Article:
Nov 7, 2013

There Goes The Old Profit Margin

     John Uptain, an Alabama non-attorney who wants to represent Social Security disability claimants, is offering his services for 20% of the claimants past due benefits instead of the usual 25%. Uptain had previously worked for Social Security for 25 years. He attributes his ability to offer reduced fees to low overhead and not having to pay off student loans.
     Over the years I have often talked with Social Security employees who had serious misconceptions about the realities of representing Social Security disability claimants, particularly about the expenses involved in obtaining clients. You can operate out of your house with zero overhead expenses but you're still not going to make any money until you get a client. You don't get many Social Security disability clients just by networking. Anything beyond networking is expensive. People like discounts but they also wonder if you're for real if you're offering a cut rate price and you're operating out of your home. Shade tree mechanics work cheap but would you trust your car to one you didn't know?


Anonymous said...

Yes, the profit margin has completely evaporated.


Anonymous said...

Well, you just gave him free ad space!

Anonymous said...

Most reps working out of their homes can get by on one claimant a month.. Figure $36,000.00 a year? And if he has his Federal retirement to boost his income. He's got it made.. He might actually have time to meet his claimant's and know what is in the file.. hmmmmm, just a thought..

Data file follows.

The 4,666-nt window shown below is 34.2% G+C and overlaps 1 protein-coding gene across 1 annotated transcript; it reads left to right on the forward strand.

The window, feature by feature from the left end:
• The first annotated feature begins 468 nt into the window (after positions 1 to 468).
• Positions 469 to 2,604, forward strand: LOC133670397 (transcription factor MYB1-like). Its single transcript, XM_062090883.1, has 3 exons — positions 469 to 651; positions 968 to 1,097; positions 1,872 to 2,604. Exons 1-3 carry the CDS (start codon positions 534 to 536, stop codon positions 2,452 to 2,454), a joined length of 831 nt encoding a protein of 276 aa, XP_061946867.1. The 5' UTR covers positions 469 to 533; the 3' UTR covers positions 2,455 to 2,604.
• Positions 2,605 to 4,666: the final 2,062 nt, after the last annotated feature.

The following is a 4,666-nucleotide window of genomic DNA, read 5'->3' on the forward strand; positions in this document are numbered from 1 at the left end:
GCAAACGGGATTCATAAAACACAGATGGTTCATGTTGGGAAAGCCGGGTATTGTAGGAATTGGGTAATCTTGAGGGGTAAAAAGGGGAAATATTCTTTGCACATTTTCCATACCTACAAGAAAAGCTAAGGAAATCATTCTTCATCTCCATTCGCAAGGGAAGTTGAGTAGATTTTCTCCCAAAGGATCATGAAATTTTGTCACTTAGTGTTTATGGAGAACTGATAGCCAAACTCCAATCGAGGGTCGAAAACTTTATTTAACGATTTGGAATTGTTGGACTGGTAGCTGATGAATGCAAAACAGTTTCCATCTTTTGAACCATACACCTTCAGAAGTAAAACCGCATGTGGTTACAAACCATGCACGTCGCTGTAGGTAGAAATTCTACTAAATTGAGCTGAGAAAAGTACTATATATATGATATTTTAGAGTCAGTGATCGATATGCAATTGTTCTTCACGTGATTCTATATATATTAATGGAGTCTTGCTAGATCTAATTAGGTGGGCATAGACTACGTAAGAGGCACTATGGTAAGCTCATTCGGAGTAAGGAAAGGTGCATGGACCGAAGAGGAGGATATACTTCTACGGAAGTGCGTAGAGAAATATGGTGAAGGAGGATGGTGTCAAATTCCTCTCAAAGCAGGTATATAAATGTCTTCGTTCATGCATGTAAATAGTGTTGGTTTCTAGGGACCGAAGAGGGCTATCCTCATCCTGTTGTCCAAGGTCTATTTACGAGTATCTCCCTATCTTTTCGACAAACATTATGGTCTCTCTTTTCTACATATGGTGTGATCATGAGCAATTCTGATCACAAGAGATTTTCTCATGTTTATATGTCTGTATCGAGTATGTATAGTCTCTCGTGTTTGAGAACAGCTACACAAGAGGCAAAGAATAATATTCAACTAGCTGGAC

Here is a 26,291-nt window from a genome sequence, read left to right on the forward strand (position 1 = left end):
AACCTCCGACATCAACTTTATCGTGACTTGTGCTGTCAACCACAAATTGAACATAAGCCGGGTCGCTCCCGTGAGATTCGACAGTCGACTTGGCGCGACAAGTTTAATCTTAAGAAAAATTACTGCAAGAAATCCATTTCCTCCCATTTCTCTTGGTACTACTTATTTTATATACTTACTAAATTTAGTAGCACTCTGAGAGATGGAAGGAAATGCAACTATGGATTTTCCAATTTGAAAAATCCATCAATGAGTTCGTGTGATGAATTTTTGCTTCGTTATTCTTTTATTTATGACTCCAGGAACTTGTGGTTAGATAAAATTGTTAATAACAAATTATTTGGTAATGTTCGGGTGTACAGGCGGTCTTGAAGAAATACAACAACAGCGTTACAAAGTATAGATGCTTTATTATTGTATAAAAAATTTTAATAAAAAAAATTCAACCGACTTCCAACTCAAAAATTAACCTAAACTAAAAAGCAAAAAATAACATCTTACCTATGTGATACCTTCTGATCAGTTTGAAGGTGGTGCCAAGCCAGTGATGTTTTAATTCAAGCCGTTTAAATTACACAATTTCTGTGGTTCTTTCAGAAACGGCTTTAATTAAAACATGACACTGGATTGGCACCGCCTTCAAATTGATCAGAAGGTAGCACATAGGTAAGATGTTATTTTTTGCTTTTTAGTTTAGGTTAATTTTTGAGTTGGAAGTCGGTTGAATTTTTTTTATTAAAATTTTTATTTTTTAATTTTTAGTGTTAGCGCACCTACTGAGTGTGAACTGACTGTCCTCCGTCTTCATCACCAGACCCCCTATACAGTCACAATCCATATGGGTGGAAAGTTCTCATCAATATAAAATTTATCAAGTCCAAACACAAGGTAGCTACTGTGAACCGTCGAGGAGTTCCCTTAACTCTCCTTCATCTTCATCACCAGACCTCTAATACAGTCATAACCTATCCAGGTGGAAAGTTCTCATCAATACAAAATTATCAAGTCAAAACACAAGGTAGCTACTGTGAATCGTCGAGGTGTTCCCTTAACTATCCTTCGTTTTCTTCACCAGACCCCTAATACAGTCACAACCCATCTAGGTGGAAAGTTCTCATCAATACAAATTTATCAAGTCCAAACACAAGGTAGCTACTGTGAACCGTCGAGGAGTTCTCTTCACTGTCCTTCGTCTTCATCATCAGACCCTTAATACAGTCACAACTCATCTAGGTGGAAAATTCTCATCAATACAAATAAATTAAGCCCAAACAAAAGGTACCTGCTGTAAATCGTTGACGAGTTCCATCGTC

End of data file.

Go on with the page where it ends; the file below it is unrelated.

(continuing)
Anonymous said...

Maybe after 25 years with SSA he realizes how little work actually is required of representatives and the number of representatives who rarely rise above the low expectations. Maybe he realizes that the maximum fee far exceeds the reasonable value of the services rendered when viewed in terms of reasonable hourly rate and hours worked.

Maybe he believes that the disabled should be able to keep a little more of their money.

Anonymous said...

I'm an attorney and I have no problem with this. There is no reason why attorneys and non-attorney reps should not compete on price. I remember reading a case where Justice Scalia called the Social Security fee agreement an "adhesion contract".

However, I do agree with CTH that people at SSA underestimate the overhead involved in a traditional social security practice. Additionally, at least in our area, the average fees are smaller because the backlog has been significantly reduced. Finally, local practitioners have to compete with large national firms.

To sum up, a social security practice is not the great bonanza that is discussed in the comments on this forum.

On final postscript, I see nothing wrong with lowering overhead by working at home. After all, ODAR employees work at home. There is nothing wrong with "flexi-place" for reps. Other than meeting claimants and attending hearings, there is nothing about a Social Security practice that requires an office.

Anonymous said...

4:18PM - You get the level headed, well thought out award for the month. Justin